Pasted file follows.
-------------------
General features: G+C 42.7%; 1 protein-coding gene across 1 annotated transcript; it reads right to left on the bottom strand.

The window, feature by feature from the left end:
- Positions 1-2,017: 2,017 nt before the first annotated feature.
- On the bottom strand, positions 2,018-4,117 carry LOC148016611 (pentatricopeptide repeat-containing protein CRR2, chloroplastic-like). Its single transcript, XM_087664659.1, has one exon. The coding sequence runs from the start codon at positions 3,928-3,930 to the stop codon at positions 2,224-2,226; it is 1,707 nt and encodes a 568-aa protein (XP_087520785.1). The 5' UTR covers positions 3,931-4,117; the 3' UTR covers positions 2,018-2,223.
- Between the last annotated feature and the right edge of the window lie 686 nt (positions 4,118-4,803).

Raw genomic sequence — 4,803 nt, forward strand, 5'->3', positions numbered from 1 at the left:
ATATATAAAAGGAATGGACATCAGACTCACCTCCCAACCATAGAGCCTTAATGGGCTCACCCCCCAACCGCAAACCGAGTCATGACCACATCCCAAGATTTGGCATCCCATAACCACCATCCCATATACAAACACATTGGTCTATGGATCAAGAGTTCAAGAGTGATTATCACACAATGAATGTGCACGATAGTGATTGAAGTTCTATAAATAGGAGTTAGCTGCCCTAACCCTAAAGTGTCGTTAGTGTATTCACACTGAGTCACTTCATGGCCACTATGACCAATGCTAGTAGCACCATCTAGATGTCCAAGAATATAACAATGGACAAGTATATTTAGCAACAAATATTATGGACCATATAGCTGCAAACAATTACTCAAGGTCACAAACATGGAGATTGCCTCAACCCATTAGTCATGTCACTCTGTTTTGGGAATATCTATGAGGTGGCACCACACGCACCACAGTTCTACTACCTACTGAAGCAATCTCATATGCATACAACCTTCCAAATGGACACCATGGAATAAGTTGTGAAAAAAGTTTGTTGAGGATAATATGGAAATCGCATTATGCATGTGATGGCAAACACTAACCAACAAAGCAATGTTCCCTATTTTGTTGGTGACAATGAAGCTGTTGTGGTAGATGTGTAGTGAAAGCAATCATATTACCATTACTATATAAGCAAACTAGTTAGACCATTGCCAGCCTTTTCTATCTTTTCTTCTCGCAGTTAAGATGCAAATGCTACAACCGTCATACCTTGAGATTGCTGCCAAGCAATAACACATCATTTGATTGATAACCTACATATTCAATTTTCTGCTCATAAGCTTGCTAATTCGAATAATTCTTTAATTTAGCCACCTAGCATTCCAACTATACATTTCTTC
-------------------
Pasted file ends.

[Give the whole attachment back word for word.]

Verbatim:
General features: G+C 42.7%; 1 protein-coding gene across 1 annotated transcript; it reads right to left on the bottom strand.

The window, feature by feature from the left end:
- Positions 1-2,017: 2,017 nt before the first annotated feature.
- On the bottom strand, positions 2,018-4,117 carry LOC148016611 (pentatricopeptide repeat-containing protein CRR2, chloroplastic-like). Its single transcript, XM_087664659.1, has one exon. The coding sequence runs from the start codon at positions 3,928-3,930 to the stop codon at positions 2,224-2,226; it is 1,707 nt and encodes a 568-aa protein (XP_087520785.1). The 5' UTR covers positions 3,931-4,117; the 3' UTR covers positions 2,018-2,223.
- Between the last annotated feature and the right edge of the window lie 686 nt (positions 4,118-4,803).

Raw genomic sequence — 4,803 nt, forward strand, 5'->3', positions numbered from 1 at the left:
ATATATAAAAGGAATGGACATCAGACTCACCTCCCAACCATAGAGCCTTAATGGGCTCACCCCCCAACCGCAAACCGAGTCATGACCACATCCCAAGATTTGGCATCCCATAACCACCATCCCATATACAAACACATTGGTCTATGGATCAAGAGTTCAAGAGTGATTATCACACAATGAATGTGCACGATAGTGATTGAAGTTCTATAAATAGGAGTTAGCTGCCCTAACCCTAAAGTGTCGTTAGTGTATTCACACTGAGTCACTTCATGGCCACTATGACCAATGCTAGTAGCACCATCTAGATGTCCAAGAATATAACAATGGACAAGTATATTTAGCAACAAATATTATGGACCATATAGCTGCAAACAATTACTCAAGGTCACAAACATGGAGATTGCCTCAACCCATTAGTCATGTCACTCTGTTTTGGGAATATCTATGAGGTGGCACCACACGCACCACAGTTCTACTACCTACTGAAGCAATCTCATATGCATACAACCTTCCAAATGGACACCATGGAATAAGTTGTGAAAAAAGTTTGTTGAGGATAATATGGAAATCGCATTATGCATGTGATGGCAAACACTAACCAACAAAGCAATGTTCCCTATTTTGTTGGTGACAATGAAGCTGTTGTGGTAGATGTGTAGTGAAAGCAATCATATTACCATTACTATATAAGCAAACTAGTTAGACCATTGCCAGCCTTTTCTATCTTTTCTTCTCGCAGTTAAGATGCAAATGCTACAACCGTCATACCTTGAGATTGCTGCCAAGCAATAACACATCATTTGATTGATAACCTACATATTCAATTTTCTGCTCATAAGCTTGCTAATTCGAATAATTCTTTAATTTAGCCACCTAGCATTCCAACTATACATTTCTTC